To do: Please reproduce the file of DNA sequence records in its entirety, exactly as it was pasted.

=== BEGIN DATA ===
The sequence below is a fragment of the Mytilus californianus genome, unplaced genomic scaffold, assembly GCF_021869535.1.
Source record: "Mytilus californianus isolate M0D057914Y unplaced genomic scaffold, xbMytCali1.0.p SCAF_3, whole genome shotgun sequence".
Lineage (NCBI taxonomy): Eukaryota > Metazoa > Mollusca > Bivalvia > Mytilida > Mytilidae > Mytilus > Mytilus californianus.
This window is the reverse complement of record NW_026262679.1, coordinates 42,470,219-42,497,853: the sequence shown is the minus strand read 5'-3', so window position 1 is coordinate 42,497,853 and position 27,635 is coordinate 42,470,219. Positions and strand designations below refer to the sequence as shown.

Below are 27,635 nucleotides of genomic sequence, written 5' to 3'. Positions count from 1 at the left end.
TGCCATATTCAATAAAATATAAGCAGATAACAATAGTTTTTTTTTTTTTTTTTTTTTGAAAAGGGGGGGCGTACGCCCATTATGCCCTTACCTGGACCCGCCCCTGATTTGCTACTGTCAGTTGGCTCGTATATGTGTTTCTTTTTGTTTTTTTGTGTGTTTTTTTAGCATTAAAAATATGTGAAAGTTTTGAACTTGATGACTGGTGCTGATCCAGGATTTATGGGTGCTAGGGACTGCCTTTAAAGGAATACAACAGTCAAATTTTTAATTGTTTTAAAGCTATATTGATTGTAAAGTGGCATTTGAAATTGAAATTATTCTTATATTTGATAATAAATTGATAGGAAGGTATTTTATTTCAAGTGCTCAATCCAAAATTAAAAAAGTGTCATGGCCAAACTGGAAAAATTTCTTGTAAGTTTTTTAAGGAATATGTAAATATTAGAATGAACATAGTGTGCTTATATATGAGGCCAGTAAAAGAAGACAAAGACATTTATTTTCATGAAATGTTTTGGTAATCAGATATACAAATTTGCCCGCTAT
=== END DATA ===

The sequence below is a fragment of the Mytilus californianus genome, unplaced genomic scaffold, assembly GCF_021869535.1.
Source record: "Mytilus californianus isolate M0D057914Y unplaced genomic scaffold, xbMytCali1.0.p SCAF_3, whole genome shotgun sequence".
Lineage (NCBI taxonomy): Eukaryota > Metazoa > Mollusca > Bivalvia > Mytilida > Mytilidae > Mytilus > Mytilus californianus.
This window is the reverse complement of record NW_026262679.1, coordinates 42,470,219-42,497,853: the sequence shown is the minus strand read 5'-3', so window position 1 is coordinate 42,497,853 and position 27,635 is coordinate 42,470,219. Positions and strand designations below refer to the sequence as shown.

Below are 27,635 nucleotides of genomic sequence, written 5' to 3'. Positions count from 1 at the left end.
TGCCATATTCAATAAAATATAAGCAGATAACAATAGTTTTTTTTTTTTTTTTTTTTTGAAAAGGGGGGGCGTACGCCCATTATGCCCTTACCTGGACCCGCCCCTGATTTGCTACTGTCAGTTGGCTCGTATATGTGTTTCTTTTTGTTTTTTTGTGTGTTTTTTTAGCATTAAAAATATGTGAAAGTTTTGAACTTGATGACTGGTGCTGATCCAGGATTTATGGGTGCTAGGGACTGCCTTTAAAGGAATACAACAGTCAAATTTTTAATTGTTTTAAAGCTATATTGATTGTAAAGTGGCATTTGAAATTGAAATTATTCTTATATTTGATAATAAATTGATAGGAAGGTATTTTATTTCAAGTGCTCAATCCAAAATTAAAAAAGTGTCATGGCCAAACTGGAAAAATTTCTTGTAAGTTTTTTAAGGAATATGTAAATATTAGAATGAACATAGTGTGCTTATATATGAGGCCAGTAAAAGAAGACAAAGACATTTATTTTCATGAAATGTTTTGGTAATCAGATATACAAATTTGCCCGCTAT